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Haitian children recover from life-changing surgeries

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For cardiac surgeons at Health City, helping provide life-changing surgeries for children in some of the world’s poorest countries brings with it a certain satisfaction.

In the hospital’s two years, it has helped more than 70 Haitian children, with help from the Haiti Cardiac Alliance and Have a Heart Cayman.

Right now, three more Haitian cardiac patients are on-island receiving care otherwise unavailable in their home country.

Nurse Abigail Jebamini makes her rounds at Health City, checking in with 15-year old Benjamin Baptiste – who’s recuperating from what Dr. Sripadh Upadhya described as a relatively simple intervention.

“What I did was open the valve with a balloon, it’s called balloon pulmonary valve opening, and most likely it’s a permanent cure,” explained Dr. Upadhya.

Dr. Upadhya told Cayman 27 he finds a special satisfaction in helping patients like these Haitian children, who lack access to even the most basic health care.

“Most of them don’t have enough food and water to drink and safe water or food to eat,” said Dr. Upadhya. “Most of these kids, if left untreated, they will die prematurely, especially in a country like Haiti, they will die because of infection and malnutrition.”

18-month old Miloury Jeudy must get over her cold before her procedure. Dr. Upadhya said without a device to correct her rare heart condition, she would likely die of pneumonia and heart failure.

“I’m doing a device for her. It’s an intervention and it’s a very rare procedure, so hopefully it goes well and she will lead a normal life,” said Dr. Upadhya.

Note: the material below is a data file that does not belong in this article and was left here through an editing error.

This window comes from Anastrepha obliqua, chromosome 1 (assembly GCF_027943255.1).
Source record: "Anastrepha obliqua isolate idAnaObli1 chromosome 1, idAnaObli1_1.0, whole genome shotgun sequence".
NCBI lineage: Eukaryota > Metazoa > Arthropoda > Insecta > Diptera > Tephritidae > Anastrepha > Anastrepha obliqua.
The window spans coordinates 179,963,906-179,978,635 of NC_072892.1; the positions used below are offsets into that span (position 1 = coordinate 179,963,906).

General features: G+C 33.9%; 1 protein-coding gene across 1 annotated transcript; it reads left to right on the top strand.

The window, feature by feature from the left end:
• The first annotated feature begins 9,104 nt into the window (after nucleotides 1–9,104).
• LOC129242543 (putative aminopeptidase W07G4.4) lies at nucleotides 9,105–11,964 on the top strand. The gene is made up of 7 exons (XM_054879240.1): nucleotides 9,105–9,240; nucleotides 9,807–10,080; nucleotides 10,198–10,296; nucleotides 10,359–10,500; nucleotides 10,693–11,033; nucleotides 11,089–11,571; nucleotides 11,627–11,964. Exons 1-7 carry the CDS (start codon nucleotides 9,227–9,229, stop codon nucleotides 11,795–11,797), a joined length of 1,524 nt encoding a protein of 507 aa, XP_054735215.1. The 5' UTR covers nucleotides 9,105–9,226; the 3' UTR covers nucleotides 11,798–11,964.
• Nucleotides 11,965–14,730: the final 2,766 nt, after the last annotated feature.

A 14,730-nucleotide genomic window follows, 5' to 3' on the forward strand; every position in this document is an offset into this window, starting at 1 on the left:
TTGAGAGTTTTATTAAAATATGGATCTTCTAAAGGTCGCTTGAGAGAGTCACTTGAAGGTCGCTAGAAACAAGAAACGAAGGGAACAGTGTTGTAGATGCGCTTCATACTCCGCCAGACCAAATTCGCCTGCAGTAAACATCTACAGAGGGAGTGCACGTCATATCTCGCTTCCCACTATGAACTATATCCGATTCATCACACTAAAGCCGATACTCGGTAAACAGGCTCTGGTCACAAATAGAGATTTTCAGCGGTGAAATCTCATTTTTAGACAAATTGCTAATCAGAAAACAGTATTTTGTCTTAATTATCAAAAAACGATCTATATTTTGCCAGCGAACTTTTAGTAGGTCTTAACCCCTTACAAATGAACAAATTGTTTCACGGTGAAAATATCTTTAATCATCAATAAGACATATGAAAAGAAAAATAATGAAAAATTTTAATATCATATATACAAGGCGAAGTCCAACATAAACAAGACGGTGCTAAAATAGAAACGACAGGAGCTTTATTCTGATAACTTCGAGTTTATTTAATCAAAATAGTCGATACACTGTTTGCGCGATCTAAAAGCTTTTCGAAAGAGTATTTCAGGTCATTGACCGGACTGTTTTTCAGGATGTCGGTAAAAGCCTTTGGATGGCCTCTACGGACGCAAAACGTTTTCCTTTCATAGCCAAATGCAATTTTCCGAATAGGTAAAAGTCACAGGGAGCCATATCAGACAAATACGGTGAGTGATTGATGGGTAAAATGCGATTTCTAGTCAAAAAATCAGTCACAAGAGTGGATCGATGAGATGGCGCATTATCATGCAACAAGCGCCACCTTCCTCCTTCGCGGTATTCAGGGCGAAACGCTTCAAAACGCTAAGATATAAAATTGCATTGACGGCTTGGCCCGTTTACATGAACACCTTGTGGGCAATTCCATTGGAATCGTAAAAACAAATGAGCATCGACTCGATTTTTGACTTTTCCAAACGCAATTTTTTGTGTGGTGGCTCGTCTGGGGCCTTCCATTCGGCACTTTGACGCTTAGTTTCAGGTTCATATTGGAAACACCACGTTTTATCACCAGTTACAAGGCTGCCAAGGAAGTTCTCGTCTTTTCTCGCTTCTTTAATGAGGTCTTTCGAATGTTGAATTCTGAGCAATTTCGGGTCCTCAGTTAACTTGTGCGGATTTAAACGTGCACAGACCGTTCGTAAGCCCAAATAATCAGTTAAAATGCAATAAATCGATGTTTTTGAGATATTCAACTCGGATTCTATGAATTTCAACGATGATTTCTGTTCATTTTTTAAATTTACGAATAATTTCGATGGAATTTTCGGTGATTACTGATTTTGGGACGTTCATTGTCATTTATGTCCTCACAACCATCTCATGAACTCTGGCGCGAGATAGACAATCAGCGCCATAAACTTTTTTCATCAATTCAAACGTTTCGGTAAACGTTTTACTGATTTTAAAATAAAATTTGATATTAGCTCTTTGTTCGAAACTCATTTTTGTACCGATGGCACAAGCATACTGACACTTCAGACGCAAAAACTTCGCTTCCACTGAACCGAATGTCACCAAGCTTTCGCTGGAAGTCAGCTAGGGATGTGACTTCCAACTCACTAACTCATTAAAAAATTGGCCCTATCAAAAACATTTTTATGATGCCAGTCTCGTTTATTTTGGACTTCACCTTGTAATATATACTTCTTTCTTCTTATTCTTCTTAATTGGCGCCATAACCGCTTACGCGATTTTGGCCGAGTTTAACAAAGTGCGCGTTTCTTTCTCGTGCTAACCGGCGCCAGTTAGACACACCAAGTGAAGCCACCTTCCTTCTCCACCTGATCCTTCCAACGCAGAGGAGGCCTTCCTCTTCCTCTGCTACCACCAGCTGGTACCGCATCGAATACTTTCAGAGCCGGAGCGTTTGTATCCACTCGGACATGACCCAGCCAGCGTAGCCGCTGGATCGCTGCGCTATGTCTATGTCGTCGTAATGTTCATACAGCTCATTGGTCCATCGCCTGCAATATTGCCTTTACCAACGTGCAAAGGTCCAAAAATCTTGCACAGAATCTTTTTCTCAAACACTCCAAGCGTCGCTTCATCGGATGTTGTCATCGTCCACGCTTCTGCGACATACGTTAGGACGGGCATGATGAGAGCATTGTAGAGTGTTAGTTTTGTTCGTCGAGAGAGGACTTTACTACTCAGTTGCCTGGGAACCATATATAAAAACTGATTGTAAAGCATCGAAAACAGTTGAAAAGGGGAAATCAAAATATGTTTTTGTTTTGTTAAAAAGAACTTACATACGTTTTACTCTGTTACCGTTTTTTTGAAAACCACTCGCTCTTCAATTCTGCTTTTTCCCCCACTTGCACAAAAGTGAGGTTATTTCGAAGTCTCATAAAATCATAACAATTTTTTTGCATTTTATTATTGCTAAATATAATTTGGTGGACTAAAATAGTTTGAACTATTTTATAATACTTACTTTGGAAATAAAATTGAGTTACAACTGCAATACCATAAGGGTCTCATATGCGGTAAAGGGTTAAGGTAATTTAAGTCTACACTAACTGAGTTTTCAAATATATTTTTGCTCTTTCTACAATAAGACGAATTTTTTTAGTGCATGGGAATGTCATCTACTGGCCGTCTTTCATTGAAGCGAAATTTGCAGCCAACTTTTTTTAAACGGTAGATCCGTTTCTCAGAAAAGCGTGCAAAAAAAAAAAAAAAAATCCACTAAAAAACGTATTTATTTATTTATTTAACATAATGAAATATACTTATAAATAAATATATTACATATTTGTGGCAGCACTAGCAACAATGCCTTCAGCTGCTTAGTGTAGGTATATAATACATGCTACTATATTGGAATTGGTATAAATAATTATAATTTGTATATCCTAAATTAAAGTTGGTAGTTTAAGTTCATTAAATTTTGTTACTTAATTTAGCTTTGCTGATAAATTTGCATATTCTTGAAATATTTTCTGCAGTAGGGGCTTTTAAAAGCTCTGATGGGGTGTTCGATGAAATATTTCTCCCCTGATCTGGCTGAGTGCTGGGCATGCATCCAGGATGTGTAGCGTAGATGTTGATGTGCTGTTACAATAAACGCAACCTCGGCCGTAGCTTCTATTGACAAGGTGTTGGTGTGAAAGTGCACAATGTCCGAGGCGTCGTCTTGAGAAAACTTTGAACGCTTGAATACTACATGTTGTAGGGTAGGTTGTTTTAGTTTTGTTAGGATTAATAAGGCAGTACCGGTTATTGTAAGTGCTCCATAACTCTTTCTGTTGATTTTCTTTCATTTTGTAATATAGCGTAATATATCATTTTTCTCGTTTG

Dr. Upadhya said he’s seen the need in-person, traveling to Haiti for heart screenings with the Haiti Cardiac Alliance.

“Our next goal is doing one every day,” he said.

He told Cayman 27 Health City has ambitious plans to help more underprivileged children like Miloury get the life-changing surgeries they need.

“It is achievable and we have the drive and the capacity, definitely, to reach our goal. We are definitely going in the right direction,” said Dr. Upadhya.

He told Cayman 27 for these patients, life will forever be changed.

“The most important thing is now the children are normal, they grow well, and they’ll be like a normal child, they can go to the school. Most of these children are staying at home because of their illness,” said Dr. Upadhya. “Now they can go to the schools, now they can enjoy life as a normal kid.”


When these children have fully recovered from their surgeries, they will be flown back to Haiti.

According to the Haiti Cardiac Alliance, more than 400 Haitian children are waiting to have heart surgeries overseas.

About the author

Joe Avary

Joe Avary

Joe Avary has been with Cayman 27 since 2014. He brings 20 years in television experience to the job, working hard every day to bring the people of Cayman stories that inform the public and make a difference in the community. Joe hopes his love for the Cayman Islands shines through in his informative and entertaining weather reports. If you have a story idea for Joe or just want to say hello, call him at 324-2141 or send an email to josephavary@hurleysmedia.ky

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